By Julia Rawkins – Bentham
BRIDGETOWN, Barbados (BGIS) — Barbados’ young scientists are taking on the challenge to develop innovative products that can protect and maximize the potential of Barbados’ blue economy.
Plastic made from sweet potato skins, fertilizers made from fish offal, and biomethane gas made from Sargassum seaweed were among the projects on display when the United Nations Development Programme (UNDP) launched its Blue Lab at Copacabana, November 7.
Minister of Maritime Affairs and Blue Economy, Kirk Humphrey, welcomed the innovators with open arms, noting that “the future of Barbados is not with me or even with the government, it is with the young people. If Barbados is to go anywhere, we need to see, to hear and to feel them”.
He added that innovation had to become something real as several young people were doing transformative things. The minister stressed the need to create a space to transform not only Barbados, and the Caribbean, but the world, which was “hungry” for something new.
“The world has now come to the understanding that we cannot continue to treat to the ocean in the same way that we used to treat to the ocean. We have come to the realization that we cannot continue to dispose of garbage in the way that we have traditionally disposed of garbage; we have come to the realization that we cannot treat the fish or turtles in the same way that we have. To do that, we need new people bringing new ideas to the table,” he said.
Humphrey commended the UNDP for the Blue Lab, noting that it was their way of creating a space for the vision for young people to be heard and felt, and also to fit into the type of partnerships that were necessary for the transformation of Barbados.
However, Humphrey said there was a need to deepen existing partnerships and bring new players to the table; added that his ministry was presently working with the UNDP on a scoping study to “fine-tune” what was the way forward. Besides, the government of Barbados is working with a university in Canada to use robotics to view what is happening on the ocean’s floor.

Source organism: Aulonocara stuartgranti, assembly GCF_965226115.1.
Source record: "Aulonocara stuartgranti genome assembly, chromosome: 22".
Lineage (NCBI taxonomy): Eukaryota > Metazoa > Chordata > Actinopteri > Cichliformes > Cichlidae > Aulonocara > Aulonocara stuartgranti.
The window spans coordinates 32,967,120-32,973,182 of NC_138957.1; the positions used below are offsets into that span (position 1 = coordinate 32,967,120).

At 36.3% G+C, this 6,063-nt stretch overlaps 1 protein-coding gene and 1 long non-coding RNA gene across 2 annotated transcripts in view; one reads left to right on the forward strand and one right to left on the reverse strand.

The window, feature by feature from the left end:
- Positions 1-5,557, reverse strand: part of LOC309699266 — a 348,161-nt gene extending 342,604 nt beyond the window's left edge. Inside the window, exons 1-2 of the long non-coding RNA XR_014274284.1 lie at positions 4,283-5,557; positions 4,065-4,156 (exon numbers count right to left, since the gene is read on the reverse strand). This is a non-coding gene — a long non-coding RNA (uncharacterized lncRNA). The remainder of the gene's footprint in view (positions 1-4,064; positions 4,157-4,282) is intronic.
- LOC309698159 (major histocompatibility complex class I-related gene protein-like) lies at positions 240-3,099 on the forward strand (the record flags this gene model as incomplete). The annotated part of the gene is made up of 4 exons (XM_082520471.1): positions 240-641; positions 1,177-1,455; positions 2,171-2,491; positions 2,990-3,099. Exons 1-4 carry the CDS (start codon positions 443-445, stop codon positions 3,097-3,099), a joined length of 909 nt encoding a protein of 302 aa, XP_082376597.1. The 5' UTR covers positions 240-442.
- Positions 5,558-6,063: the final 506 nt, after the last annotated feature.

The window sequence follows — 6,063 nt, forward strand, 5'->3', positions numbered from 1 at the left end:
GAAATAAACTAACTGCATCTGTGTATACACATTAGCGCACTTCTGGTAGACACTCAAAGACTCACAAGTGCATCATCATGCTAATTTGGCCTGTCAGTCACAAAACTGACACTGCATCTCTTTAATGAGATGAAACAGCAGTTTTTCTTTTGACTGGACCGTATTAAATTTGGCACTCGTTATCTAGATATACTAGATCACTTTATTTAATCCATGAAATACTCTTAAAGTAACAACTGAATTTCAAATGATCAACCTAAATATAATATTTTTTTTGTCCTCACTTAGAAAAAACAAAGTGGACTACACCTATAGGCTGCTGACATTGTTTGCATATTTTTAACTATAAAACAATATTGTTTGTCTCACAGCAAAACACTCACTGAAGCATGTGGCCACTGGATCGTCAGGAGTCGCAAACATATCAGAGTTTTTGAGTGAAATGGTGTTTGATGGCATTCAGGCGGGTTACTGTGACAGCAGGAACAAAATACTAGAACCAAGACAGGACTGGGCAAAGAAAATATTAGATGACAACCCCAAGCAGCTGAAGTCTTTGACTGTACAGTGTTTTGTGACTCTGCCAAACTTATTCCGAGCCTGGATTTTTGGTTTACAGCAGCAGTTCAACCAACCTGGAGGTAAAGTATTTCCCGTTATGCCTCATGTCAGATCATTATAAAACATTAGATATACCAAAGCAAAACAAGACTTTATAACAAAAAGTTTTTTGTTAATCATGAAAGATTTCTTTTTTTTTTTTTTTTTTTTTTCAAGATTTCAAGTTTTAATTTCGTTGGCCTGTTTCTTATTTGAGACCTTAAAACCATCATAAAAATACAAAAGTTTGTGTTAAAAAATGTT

Head of the Blue Lab, Nikola Simpson, stated that it was a part of the UNDP’s Accelerator Labs programme, and part of a three-year project covering Barbados and the Organisation of Eastern Caribbean States (OECS) countries.
Final year Chemistry student at the University of the West Indies, Kerri-Ann Bovell, explained that her research project was designed to transform sweet potato skins to plastic, as part of her degree requirement.
She said that she extracted the starch from the sweet potato skins, and added acetic acid, glycerol, and distilled water. Then, she heated the mixture until it “came together” and poured it into bowls and allowed it to cure at room temperature. “This plastic can be used for non-food packagings such as in the cosmetic industry and household items,” she said.
Founder and chief executive officer of Red Diamond Compost, Joshua Forte, explained that his business was targeted at moving fish offal, and transforming it to nitrogen-rich fertilizer.